By Rachel Heller
What are the Cultural Sites of Al Ain?
This UNESCO property in the Emirate of Abu Dhabi is made up of a number of different parts, all of which contribute to our understanding of prehistoric settled societies. In other words, these were societies in the Neolithic Age to the Iron Age that developed agriculture, allowing them to give up their nomadic lifestyle.
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These settlers developed a system of aflaj, irrigation dating to the 1st millennium BC, that extends the reach of the oasis water and that is still used to this day.
There are 17 separate parts to the site, including archeological remains of stone tombs, settlements, wells, the irrigation systems, and various other structures of mud brick. There are three main archeological sites: Bida bint Saud, Jebel Hafit and Hili.
Why are the Cultural Sites of Al Ain a UNESCO World Heritage site?
According to UNESCO, these remnants are a “testimony to the transition from hunter and nomad societies to the sedentary human occupation of the oasis, and the sustainability of this culture up until the present day.”
What can you expect on a visit to Al Ain?
The UNESCO site includes seven oases. The Al Ain Oasis is the one that is best set up for visitors, with signs in English and a useful app. The date palm plantations, which still use the aflaj system, are wonderfully shady and cool, a welcome change from the dry, dusty heat of the cities of the UAE.
The Hili Archeological Park is where you’ll find a “grand tomb” and other ruins from the Bronze Age Umm Al-Nar civilization. Some structures have been reconstructed and can be entered.
Nearby is Hili Tower, a mud-brick reconstruction of a defensive tower.
At Bida Bint Saud you’ll find Bronze and Iron Age stone tombs. At Jebel Hafit are more stone tombs that pre-date the ones at Hili.
Are the Cultural Sites of Al Ain worth visiting?
That depends on how interested you are in prehistoric civilizations and/or early water management in an oasis environment.
However, other sights in the area might make it worth visiting anyway:
- Al Ain National Museum puts the prehistory in context, displaying the artifacts that have been found in the area. It’s a fairly old-fashioned place, but interesting nevertheless.
- Jebel Hafit is also the name of a 1240-meter-high mountain that you can drive up. The views over the desert are breathtaking if the skies are clear, allowing a look over the border into Oman too.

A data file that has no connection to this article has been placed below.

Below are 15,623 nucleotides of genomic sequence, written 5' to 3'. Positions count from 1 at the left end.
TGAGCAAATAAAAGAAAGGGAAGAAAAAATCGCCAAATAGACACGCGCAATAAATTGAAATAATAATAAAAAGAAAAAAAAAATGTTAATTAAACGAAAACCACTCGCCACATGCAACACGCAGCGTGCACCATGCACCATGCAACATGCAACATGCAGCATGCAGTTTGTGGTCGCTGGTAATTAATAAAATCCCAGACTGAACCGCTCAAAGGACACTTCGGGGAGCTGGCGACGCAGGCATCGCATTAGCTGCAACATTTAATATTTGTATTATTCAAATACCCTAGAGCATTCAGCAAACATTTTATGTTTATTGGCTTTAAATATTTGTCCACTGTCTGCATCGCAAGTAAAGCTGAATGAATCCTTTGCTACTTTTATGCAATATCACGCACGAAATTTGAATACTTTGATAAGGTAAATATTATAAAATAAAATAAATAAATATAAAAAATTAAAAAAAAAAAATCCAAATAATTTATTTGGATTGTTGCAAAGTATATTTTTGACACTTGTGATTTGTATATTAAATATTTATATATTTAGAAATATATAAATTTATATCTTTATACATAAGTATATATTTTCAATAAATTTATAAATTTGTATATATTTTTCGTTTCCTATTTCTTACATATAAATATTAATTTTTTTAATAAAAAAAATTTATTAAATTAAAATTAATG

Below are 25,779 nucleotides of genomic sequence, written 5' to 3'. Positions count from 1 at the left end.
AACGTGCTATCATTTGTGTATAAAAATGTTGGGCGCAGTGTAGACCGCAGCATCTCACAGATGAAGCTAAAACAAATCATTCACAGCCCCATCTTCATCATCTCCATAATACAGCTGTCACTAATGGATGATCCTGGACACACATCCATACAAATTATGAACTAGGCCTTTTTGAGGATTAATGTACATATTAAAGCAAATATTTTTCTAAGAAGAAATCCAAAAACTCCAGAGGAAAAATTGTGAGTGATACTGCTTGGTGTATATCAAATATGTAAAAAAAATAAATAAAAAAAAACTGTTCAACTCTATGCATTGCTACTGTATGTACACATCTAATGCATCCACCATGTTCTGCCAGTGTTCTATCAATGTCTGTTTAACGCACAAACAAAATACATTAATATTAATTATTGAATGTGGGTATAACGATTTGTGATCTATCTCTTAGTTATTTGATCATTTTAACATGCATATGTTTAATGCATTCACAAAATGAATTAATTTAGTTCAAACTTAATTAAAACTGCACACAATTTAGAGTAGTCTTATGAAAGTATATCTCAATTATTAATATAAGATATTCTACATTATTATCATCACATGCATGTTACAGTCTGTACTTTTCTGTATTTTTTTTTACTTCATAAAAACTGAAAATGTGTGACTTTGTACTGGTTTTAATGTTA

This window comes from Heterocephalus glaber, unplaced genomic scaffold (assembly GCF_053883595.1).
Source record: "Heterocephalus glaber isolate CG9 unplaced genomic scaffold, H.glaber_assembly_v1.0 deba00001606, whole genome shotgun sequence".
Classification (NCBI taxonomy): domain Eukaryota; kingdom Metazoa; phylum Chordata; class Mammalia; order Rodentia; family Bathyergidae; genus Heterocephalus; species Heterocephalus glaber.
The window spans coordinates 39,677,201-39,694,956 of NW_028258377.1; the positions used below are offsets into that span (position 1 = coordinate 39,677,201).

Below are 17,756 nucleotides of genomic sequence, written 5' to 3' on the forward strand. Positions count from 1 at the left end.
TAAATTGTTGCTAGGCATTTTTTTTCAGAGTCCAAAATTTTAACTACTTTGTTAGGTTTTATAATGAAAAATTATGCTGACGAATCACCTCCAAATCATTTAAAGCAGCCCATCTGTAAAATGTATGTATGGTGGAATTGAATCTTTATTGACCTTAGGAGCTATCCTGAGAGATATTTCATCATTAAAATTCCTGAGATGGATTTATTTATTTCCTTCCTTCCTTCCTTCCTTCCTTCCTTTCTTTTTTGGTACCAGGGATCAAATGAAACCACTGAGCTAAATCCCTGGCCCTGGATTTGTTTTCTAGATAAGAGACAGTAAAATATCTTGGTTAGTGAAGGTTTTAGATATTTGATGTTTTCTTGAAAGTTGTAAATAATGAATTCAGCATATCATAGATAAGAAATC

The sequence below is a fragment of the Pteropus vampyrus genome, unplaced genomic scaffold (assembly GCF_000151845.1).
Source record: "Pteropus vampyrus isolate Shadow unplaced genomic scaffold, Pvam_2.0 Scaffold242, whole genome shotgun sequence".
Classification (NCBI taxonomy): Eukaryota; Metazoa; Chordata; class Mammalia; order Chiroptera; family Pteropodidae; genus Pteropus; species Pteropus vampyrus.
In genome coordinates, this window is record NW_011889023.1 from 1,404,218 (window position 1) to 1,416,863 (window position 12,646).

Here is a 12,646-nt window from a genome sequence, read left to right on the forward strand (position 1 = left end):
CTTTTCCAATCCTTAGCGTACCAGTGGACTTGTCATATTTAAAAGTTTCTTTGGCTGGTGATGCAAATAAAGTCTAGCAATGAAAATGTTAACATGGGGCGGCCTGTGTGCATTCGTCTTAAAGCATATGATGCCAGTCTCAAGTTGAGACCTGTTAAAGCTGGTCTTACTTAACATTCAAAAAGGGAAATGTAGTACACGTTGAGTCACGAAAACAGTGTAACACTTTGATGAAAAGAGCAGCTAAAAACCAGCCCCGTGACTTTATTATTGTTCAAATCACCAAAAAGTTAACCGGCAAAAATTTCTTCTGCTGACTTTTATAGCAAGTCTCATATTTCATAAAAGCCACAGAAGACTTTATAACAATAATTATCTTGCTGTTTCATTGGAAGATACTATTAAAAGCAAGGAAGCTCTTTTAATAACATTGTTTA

- Al Jahili Fort is a fortress dating from 1891, now used as an exhibition space.
- Al Ain Palace Museum was once the home of Sheikh Zayed bin Sultan Al Nahyan, the first president of the UAE. It dates to 1937 and is furnished as it was when the Sheikh and his family lived there.
Read more about these additional sites in Al Ayn UNESCO site: A day trip from Dubai.
In other words, it’s probably not worth making a special trip just to see Al Ain’s archeological sites, but if you’re in Dubai or Abu Dhabi anyway, it could make a great day trip to get out of the busy-ness of the big city.
What sorts of travelers would like the Al Ain sites?
Anyone wanting to escape the heat and see some green would enjoy visiting an oasis. If you like being in a desert environment or are interested in prehistoric societies, you’d find this interesting.
Tips for visiting the Al Ain Cultural Sites
Check the opening hours for the Hili Archeological Park before you go. They’re rather limited.
Be prepared to hike if you are going to check out the Jebil Hafit tombs.
Bring lots of drinking water!
If you want to see many of these sites in one day, hire a guide or sign up for a tour. They’re not easy to find or well signposted. Taxi drivers may not know where they all are.
Where is it?
Al Ain is about a two-hour drive from either Dubai or Abu Dhabi. You might be able to get a local bus to Al Ain, but that would just take you to the modern city of Al Ain, not the archeological sites, so you’d need to hire a taxi from there.
Zoom in on the map below to find accommodations in Al Ain, Dubai or Abu Dhabi.
For more information about Al Ayn, its opening hours and admission fees, see its official website.
Text and photos provided by Rachel Heller of Rachel’s Ruminations, a travel blog focusing on historical and cultural sights/sites for independent travelers. Rachel is also the owner of this website.
Have you been to Al Ain? If so, do you have any additional information or advice about this UNESCO World Heritage site? Please add your comments below!